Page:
Books I read in May:
xo Orpheus — ed. Kate Bernheimer
The editor translates “xo” as Goodbye but I’ve always thought that “xo” means a kiss and a hug. Which I think is actually a better title for the collection it being not so much a farewell to the myths, folklore and fairy tales as a conversation with them. 50 “new myths” are arranged alphabetically by topic. Starting with A … Anthropogenesis and Norse Creation and ending with Z … Zeus and Europa after the D’Aulaires. By 50 different authors. An uneven collection but a few have stuck out enough to earn having the author’s name scribbled into a notebook for further investigation.
I dip in anf out of this and it might several more months of idle attention to finish.
* Not so much a goodbye as a love letter.
Best American Essays 2014 — ed. John Jeremiah Sullivan
Another collection of essays. These chosen by John Jeremiah Sullivan, whose introduction is a yawn inducing recitation of the history of the “essay”. I like Sullivan’s work as an essayist. I’m less enamored of his work as an editor. More uneven than most of the collections both in the highlights (better than many years, but no surprises) and the boredom quotient. This series is always worth while for those looking to study the state of the art in essays and perhaps find a new author or venue for reading.
* mixed quality, but what collection of bests isn’t?
Manual for Cleaning Women — Lucia Berlin
The stories in this collection need to read slowly. Three or four stories in a row is overwhelming. You’ll have to intersperse them with some other material, perhaps non‐fiction.
Very close to auto‐biography, Berlin’s stories follow a series of characters who walk through the author’s life beginning in the mining towns of the west, following her mining engineer father and broken‐hearted, alcoholic mother to Chile as a teenager, then moving back to the US. Followed by several marriages, four sons, and her own battle with alcoholism. With stops as a ward secretary in a hospital, doctor’s receptionist, cleaning woman, and artist’s muse among them. By turns harrowing and joyful and always sharply observed. Berlin’s language describes the everyday world’s particulars in fresh ways. For example her descriptions of people are dead on and utterly original. From the sweaty manatee of a man seen at a bus stop, to the albino dinosaur girl, with stops at all conditions and sorts in between. I can’t recommend this collection highly enough. For entertainment and study as an example for your own stories.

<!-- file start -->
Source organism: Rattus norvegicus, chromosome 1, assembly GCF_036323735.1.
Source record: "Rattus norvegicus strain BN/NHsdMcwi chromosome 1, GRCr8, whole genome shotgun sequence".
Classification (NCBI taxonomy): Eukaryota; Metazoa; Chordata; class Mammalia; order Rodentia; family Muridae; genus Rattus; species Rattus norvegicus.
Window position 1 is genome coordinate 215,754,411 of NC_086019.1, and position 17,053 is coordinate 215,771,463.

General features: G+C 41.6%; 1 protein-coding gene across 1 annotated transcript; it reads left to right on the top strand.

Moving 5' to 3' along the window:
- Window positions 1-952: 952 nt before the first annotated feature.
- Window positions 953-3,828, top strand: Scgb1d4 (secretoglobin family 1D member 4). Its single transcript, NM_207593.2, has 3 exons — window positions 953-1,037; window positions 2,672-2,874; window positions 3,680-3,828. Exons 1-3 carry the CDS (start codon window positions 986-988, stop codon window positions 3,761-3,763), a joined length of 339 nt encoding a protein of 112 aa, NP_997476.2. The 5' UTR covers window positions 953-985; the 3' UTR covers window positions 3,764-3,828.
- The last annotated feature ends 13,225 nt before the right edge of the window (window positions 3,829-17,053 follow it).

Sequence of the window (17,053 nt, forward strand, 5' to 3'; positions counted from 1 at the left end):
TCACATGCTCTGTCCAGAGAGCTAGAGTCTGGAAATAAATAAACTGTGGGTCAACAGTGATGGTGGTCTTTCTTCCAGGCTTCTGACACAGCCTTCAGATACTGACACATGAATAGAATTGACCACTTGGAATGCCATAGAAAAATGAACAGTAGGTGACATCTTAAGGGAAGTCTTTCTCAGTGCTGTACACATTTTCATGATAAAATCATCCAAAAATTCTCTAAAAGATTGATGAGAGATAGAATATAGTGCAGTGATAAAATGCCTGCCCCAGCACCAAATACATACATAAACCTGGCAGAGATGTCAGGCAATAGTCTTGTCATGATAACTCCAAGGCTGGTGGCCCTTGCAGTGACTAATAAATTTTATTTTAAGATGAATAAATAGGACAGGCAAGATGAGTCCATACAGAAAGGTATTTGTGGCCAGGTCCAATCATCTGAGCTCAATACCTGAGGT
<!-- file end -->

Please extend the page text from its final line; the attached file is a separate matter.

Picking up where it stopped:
* a stylist to emulate and stories that will make you smile with a wink.
On the Move: A Life — Oliver Sacks
Straight up autobiography, is not a genre in which I generally read. If I’m going to spend time with someone’s real life, I prefer biography with its outsider’s perspective. However, Sacks spent years observing and writing about the lives of others, and this lends his account of his own life a distance and observer’s perspective. From his school days in England to his accounts of his first years in America and his slow realization that as a neurologist his strength lay in the observation and synthesis of material rather than the hard science research that he initially set out to do.
You get a very real sense of the man himself and his fascination with the things that the brain/mind can do. The grownup Sacks is an outsider to much of the medical profession and personally bit of a pill, which he seems to recognize. But the young Sacks, in his twenties, is a fabulous study in intellect vs hedonism. I loved his Venice Beach, motorbikes, hitchhiking, and amphetamine and LSD fueled self‐exploration.
An especially nice read for anyone who has enjoyed his other books.
* a charming young man grows up to one of the great observers of the human condition
What is Not Yours Is Not Yours — Helen Oyeyemi
Short stories by the author of Boy, Snow, Bird. I know that I enjoyed these stories but somehow none of them stuck with me. I think this is a reflection of my state of mind this month rather than any short comings of the stories. I will reread the book in June and provide a better report.
* sometimes I suck as a reviewer — ask again next month
Murder on the Orient Express — Agatha Christie
Classic Agatha Christie. These audio books are nicely done renditions of the stories with a good narrator. But they are too expensive for me to want to listen to too many of them. Besides if you want a Poirot fix you can watch the David Suchet/PBS versions on Netflix.
* classic material, nicely conveyed
Harry Potter and the Everything — JK Rowling
All of Harry Potter. Seriously 120 hours of JK Rowling. I seem to have needed a big chunk of the month to just go away. So I listened to HP and his friends battle the forces of evil and prevail. I also pieced three quilt tops.
I learned a good deal about the use of exposition in narrative and the difficulties and benefits of using a close, single person POV. You never leave Harry’s side and that adds to the immediacy of the books but makes some of the world building difficult. Rowling commonly employs two tactics to deliver the information that Harry doesn’t know. Several of the books end with a chapter or two of exposition that explains the antecedents of the events in the story, generally delivered as friendly chats between Harry and Dumbledore. The other dodge being the use of a magical item called the “Pensive,” a memory viewer that provides a way to present story elements that are not directly available to Harry. The seven book series provided a couple of weeks of immersion in unreality and easy story.
* because who doesn’t love being read a story